Do something different. Screw the dressage. Go on a paper chase or a trail ride. Barrel race or something! What the heck. Enjoy him. Riding isn't drudgery. He's a good horse! You're a good person, but you are NEVER alone when you ride because you have your best friend with you - your horse.

This should go in the "greatest hits" folder. You are so right. It is really liberating to identify why one rides and for me it is just what you describe: BECAUSE I STILL LOVE RIDING HORSES LIKE I DID WHEN I RODE FOR THE 1ST TIME AS A 4 YEAR OLD!

Ribbons-schmibbons.... :)

SuperAlter
Apr. 7, 2011, 02:31 PM
Thanks for the pep-talk :) Im fortunate to have what I have. Most people dont.

Retread- Thats just the thing I want to work on it. I want desperatly to get better and improve and I have been trying to for several years. Every year Its the same excuses over and over again. I say excuses but its just reality.

I think part of my problem is that I really really enjoy ring work. I like that I can get on and actually WORK on something, Feel improvement.

Walking up hills just isnt my cup of tea. At least not when that is all you have done for a month, with no end in site!

I know I need to count my blessings.

So I am thankful for....

My horse who likes to bite( probably because he is bored). The mud because no mud equals no rain and no rain equals no grass and no grass equals a very very bored horse that bites.Im thankful for having land to ride on because if I didnt I would be complaing about only being able to do ring work. Im thankful for being able to keep him at "home". Im thankful for the early morning feeding because the office joke of how much hay I have in my hair wouldnt be as funny.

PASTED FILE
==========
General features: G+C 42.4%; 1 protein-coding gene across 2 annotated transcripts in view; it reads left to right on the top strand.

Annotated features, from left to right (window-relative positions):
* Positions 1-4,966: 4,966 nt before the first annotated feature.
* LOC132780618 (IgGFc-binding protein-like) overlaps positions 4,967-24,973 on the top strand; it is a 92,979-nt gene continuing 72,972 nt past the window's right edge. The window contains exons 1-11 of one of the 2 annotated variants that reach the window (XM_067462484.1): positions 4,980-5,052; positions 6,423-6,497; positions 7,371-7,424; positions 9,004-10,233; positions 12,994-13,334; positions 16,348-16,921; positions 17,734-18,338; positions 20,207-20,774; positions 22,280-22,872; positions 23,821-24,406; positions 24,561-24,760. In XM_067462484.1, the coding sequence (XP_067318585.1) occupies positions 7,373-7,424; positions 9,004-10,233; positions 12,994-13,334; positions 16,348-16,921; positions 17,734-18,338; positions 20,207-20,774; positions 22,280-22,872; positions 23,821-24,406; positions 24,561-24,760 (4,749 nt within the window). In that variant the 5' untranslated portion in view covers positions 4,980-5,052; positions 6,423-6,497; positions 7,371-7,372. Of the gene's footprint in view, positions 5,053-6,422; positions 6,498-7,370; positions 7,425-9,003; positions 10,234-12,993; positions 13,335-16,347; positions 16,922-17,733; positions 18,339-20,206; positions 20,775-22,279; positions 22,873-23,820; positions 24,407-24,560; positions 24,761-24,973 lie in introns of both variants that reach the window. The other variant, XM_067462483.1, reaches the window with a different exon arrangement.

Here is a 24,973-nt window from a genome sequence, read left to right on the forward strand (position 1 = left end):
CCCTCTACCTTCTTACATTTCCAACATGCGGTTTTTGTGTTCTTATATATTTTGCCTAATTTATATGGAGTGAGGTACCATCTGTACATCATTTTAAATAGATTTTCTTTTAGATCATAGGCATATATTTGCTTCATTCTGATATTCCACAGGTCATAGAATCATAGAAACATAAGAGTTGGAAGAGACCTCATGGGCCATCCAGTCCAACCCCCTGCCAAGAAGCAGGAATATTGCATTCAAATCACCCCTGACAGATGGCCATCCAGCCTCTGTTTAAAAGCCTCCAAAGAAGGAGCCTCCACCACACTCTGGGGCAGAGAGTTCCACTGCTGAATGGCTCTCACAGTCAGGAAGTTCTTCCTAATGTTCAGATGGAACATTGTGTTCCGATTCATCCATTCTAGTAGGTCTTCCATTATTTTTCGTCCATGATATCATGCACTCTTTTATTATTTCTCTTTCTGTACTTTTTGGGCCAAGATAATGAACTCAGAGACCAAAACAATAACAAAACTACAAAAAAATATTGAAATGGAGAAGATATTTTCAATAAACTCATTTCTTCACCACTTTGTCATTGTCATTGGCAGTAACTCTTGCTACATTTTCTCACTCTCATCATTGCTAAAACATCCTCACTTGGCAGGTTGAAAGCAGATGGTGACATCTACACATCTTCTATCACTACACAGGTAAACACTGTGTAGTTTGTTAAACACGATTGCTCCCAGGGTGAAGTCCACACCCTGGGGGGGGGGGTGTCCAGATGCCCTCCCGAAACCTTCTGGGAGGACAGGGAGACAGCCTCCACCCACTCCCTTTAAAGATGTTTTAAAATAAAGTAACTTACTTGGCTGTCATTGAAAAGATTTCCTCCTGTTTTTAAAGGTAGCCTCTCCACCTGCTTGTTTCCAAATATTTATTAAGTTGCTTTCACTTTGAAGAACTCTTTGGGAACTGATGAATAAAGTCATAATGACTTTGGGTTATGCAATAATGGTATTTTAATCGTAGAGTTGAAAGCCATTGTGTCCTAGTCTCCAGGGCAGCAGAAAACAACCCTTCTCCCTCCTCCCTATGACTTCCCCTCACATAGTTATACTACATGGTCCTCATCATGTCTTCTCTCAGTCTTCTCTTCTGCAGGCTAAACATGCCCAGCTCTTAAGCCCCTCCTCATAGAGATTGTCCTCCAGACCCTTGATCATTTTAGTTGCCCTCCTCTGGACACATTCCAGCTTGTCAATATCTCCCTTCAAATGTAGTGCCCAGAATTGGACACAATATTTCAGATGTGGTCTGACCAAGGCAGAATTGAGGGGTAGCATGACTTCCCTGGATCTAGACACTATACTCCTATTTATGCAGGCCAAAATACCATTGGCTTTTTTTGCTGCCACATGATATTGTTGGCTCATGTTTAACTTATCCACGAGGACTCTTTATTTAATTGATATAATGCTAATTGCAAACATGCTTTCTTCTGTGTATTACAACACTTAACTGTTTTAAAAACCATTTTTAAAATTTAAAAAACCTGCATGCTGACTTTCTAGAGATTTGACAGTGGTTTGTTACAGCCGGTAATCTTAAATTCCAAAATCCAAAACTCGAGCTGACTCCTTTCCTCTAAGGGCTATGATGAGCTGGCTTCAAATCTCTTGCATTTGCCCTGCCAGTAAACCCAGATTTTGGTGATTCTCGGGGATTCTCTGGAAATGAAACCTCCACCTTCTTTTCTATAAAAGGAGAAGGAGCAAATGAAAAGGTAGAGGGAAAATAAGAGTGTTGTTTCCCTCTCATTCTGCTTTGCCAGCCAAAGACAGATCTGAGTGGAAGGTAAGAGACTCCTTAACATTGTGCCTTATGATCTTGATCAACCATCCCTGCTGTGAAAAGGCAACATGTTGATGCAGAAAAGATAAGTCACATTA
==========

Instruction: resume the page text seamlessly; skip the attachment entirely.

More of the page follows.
See- Im thankful

deltawave
Apr. 7, 2011, 03:26 PM
How about being thankful to HAVE a home, a horse, a job, and the good health and vigor to be able to get on and ride him . . . ?

flutie1
Apr. 7, 2011, 03:26 PM
Be grateful that you're not in Japan.

Trixie
Apr. 7, 2011, 03:55 PM
Eh, I hear the OP. Sometimes, even if you're as blessed as we are, it can be frustrating to not be able to accomplish something because of circumstances. Just because one has something to be grateful for and IS grateful doesn't mean that there aren't occasional frustrations.

Sez the person whose grass arena is at the bottom of a hill and is unrideable on a frequent basis, who is blessed with TBs who prefer to be in consistent work, and is FAR happier when working.

jcotton
Apr. 8, 2011, 09:31 AM
While you may love the confines of a ring, your horse may be bored to death.
There is no reason why you can't 'dressage' on a trail, hay field, around stadium jumps. You can be just as productive working on 'something' out of the ring.
Be creative for both you and your horse's mind.

Watermark Farm
Apr. 8, 2011, 09:39 AM
Cavalry riders, the original 'eventers,' did not sit around and bemoan their lack of an all-weather arena while preparing their horses for battle. They rode wherever they could.

Hill work is good stuff. Run with it. Be grateful, have fun.

sdfarm
Apr. 8, 2011, 09:59 AM
I figure there are hundreds of little girls around the world that every day that would sell their heart and soul for a pony. You are who they dream to be!

I love that, and so true! My horse is a nightmare for me to ride right now. I say a prayer before I climb up there hoping I come back alive:) But if I give up, I'm letting down that little girl who wanted to be me more than anything else in the world. Thanks for the reminder!:yes:

White Lie
Apr. 8, 2011, 02:01 PM
OP - You should have taken the cheese, everything seems better with cheese... (and been thankful for it). :D

Also - everyone gets like that from time to time... I find I get like that when I try and do too much (which is often). The one thing I find having my horses at home is I never take that little breath and tell myself "self you are here for only one reason and that is to enjoy your horse, so go ahead and take the next two hours to do exactly that". Put your stress aside for a couple of hours and just enjoy.

Also book yourself a lesson where you can haul out to someone else's place and ride in their ring.

For what it is worth I have my horses at home, and I too have no ring - I ride around the fields, which are currently wet and muddy, so I can only walk. So I get it.